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Norway FM: Nobody does enough for Ukraine

According to the Norwegian Foreign Minister, the West is in agreement on helping Ukraine towards victory. Nevertheless, ”there’s a lot of good words, but not sufficient actual support.”
Norwegian Foreign Minister Espen Barth Eide addresses the 67th session of the United Nations General Assembly at U.N. headquarters Thursday, Sept. 27, 2012. (Photo via
Norway FM: Nobody does enough for Ukraine

On the sidelines of the NATO foreign ministers’ meeting in Brussels, European Pravda sat down with Norwegian Foreign Minister Espen Barth Eide to discuss several subjects ranging from Norway’s support for Ukraine, concerns about Russian aggression, and bilateral security agreements.

During the interview, the foreign minister noted that the West says one thing when it comes to helping Ukraine to achieve victory in its battle against Russian aggression but does live up to its words in practice.

”I think all of us understand, is that seen from Ukraine, there’s a lot of good words, but not sufficient actual support, the Foreign Minister noted.

During the NATO meeting in Brussels on 3-4 April, where the Alliance celebrates its 75th year of existence, Ukrainian Foreign Minister Dmytro Kuleba drove home the point on the crucial need for more air defense for Ukraine.

“We are now, after a very strong message from Dmytro Kuleba my good friend and colleague – very aware that air defense is number one. Of course, we also continue to work on artillery shells and general support,” Norway’s FM said.

In addition, while noting the need for more air defense and artillery shells, the minister mentioned that Norway is also looking into helping Ukraine in different ways, less publicly.

“And some of us also are looking into how we could do something that goes deeper behind enemy lines. Because you need air defense to defend yourself, but you’re not winning the war with air defense. You’re winning the war by something more,” the minister said.

Eide did not go into further detail on on what exactly he was referring to when mentioning the aspect of doing something deeper ”behind enemy lines.”

Norway does not rule out troop deployment

While speaking on the subject of supporting Ukraine, the Norwegian minister spoke on the possibility of sending his country’s troops to Ukraine. He noted that, as of this moment, Norway does not have any plans of doing so. However, he did not rule out that it might be possible in the future.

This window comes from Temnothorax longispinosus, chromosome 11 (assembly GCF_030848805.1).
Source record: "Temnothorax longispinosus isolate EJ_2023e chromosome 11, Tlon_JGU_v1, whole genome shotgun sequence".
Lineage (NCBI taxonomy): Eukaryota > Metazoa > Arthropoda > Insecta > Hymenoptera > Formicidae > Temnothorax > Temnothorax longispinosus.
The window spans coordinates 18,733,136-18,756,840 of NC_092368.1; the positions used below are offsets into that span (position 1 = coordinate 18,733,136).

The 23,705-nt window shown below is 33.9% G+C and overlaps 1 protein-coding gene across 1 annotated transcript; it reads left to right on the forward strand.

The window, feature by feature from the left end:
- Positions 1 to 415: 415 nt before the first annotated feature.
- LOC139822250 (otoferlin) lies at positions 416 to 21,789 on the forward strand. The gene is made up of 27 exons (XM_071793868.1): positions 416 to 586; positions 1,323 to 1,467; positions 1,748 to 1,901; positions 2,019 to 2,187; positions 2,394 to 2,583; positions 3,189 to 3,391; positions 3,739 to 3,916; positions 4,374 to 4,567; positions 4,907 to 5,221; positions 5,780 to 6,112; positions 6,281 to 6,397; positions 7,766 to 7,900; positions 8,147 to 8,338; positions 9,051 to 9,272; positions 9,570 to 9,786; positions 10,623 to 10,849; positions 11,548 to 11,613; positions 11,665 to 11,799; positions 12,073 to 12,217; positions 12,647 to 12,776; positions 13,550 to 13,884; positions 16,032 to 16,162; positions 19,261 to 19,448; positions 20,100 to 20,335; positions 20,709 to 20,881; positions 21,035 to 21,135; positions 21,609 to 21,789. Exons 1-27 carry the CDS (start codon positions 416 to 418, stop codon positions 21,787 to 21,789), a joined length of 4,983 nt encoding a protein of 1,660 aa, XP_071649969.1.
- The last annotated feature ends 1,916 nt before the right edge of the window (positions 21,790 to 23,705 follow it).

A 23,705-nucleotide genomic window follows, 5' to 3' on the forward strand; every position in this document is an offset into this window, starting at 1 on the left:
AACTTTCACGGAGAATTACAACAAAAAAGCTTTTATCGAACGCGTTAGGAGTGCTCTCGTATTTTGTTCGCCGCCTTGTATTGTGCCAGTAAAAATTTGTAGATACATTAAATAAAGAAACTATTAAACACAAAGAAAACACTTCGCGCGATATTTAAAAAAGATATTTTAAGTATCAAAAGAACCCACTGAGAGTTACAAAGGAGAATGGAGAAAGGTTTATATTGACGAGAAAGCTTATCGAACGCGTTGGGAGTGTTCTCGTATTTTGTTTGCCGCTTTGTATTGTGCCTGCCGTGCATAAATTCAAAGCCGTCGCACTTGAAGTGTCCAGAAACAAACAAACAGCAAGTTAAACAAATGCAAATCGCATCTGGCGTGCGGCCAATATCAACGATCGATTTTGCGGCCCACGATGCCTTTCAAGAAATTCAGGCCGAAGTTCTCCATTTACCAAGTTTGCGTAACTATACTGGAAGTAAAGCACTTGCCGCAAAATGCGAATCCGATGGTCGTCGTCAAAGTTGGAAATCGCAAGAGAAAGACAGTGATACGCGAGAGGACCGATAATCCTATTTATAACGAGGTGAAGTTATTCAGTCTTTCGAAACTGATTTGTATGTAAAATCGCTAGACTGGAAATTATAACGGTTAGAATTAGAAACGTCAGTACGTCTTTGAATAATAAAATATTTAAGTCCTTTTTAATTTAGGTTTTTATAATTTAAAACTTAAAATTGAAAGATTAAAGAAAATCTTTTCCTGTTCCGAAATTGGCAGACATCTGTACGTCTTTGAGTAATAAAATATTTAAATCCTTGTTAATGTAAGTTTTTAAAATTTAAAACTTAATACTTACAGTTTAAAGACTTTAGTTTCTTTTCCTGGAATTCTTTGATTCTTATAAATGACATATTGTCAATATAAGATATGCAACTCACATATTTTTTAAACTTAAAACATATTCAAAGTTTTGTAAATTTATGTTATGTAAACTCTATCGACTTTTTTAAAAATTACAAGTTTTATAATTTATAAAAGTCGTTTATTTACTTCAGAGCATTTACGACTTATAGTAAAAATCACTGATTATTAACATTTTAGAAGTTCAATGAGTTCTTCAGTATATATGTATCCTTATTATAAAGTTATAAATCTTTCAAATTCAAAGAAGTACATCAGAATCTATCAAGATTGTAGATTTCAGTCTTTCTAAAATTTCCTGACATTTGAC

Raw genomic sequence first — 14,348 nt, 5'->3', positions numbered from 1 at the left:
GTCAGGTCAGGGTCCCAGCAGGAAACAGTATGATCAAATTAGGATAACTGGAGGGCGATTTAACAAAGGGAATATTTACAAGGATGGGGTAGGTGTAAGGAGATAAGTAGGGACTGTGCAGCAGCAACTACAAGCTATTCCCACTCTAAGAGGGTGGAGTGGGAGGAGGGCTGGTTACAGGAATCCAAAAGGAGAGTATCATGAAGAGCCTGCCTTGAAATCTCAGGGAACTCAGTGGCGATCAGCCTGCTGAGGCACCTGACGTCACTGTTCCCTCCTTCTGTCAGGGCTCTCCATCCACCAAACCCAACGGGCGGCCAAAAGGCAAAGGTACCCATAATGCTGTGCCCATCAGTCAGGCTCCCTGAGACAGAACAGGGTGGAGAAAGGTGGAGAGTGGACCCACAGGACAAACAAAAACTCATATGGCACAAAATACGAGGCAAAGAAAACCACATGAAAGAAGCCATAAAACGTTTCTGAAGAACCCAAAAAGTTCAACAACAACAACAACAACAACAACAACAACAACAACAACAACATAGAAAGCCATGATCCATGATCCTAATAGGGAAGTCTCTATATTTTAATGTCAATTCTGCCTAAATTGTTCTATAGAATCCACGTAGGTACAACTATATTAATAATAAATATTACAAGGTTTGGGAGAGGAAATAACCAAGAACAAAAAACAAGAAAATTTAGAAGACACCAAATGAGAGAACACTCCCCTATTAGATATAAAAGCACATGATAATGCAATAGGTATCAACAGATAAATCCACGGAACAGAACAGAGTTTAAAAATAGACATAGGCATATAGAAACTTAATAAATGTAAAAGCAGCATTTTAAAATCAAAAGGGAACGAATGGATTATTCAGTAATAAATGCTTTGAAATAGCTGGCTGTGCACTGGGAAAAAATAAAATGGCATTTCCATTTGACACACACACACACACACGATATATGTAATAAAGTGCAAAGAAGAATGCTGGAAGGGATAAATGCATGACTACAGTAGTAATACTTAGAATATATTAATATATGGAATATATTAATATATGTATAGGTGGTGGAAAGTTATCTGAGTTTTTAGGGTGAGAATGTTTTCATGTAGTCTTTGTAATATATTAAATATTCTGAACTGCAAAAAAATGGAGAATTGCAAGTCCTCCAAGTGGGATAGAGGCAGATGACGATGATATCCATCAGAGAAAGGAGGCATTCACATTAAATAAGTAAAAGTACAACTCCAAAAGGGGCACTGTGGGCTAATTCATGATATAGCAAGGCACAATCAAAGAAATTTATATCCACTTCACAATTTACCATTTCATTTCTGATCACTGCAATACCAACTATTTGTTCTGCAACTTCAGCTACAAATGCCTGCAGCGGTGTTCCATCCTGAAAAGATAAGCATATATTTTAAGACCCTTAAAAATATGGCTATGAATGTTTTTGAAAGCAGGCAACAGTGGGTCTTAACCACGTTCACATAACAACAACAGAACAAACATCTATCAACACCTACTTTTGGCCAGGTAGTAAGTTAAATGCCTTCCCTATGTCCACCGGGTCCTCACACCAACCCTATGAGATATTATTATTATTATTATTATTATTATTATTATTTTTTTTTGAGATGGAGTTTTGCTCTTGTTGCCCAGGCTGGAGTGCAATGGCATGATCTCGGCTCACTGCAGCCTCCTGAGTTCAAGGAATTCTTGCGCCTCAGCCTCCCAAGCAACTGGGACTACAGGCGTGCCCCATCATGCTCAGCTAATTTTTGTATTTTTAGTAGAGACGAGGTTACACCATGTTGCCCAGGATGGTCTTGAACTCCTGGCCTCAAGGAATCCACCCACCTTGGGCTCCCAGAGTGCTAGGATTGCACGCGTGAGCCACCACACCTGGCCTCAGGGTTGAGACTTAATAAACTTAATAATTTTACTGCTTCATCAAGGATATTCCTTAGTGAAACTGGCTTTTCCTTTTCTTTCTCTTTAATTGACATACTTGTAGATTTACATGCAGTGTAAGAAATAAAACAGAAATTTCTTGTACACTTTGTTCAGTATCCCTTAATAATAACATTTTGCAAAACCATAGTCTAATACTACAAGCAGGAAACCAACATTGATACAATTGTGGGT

“We have no current plans to send troops. I don’t think many countries have. But on the other hand, in the very long run I don’t think we should rule out anything in principle,” said Eide.

In recent weeks, several Western countries have come forward with the idea of possibly sending troops to Ukraine in the future. The first country of which was France, where president Emmanuel Macron openly speculated on the matter.

In response, several European countries opposed the idea, including Germany, the Czech Republic, and Poland. However, the Baltic countries are much more open to it, praising France for ‘‘thinking outside the box.”

Poland later announced a shift from its previous opposition to the idea, noting that “The presence of NATO forces in Ukraine is not unthinkable,” Foreign Minister Radosław Sikorski said, adding that he appreciated Macron’s initiative.

The Norwegian foreign minister said that right now, it is important for Europe to prepare for the outcome in the United States, on the approval of additional aid to Ukraine. But even if additional aid to Ukraine is not approved in the US, the alliance must make sure that it collectively keeps up a sufficient level of support for Ukraine.

Norway: one of the five largest donors to Ukraine

Norway was one of the first of Ukraine’s allies to adopt a long-term support plan for 2023-2027. Overall, Oslo’s military and humanitarian aid will amount to almost €7.6 billion by 2027, making the Nordic country one of the five largest donors to Ukraine.

Norwegian defense support is crucial for Kyiv, especially considering Norway’s powerful defense industry, which among other things, produces components for the NASAMS air defense system.

Earlier this year, the Norwegian government announced that it would order more launchers and fire control centers for NASAMS air defense systems from Kongsberg Defense and Aerospace (KDA) to be sent to Ukraine.

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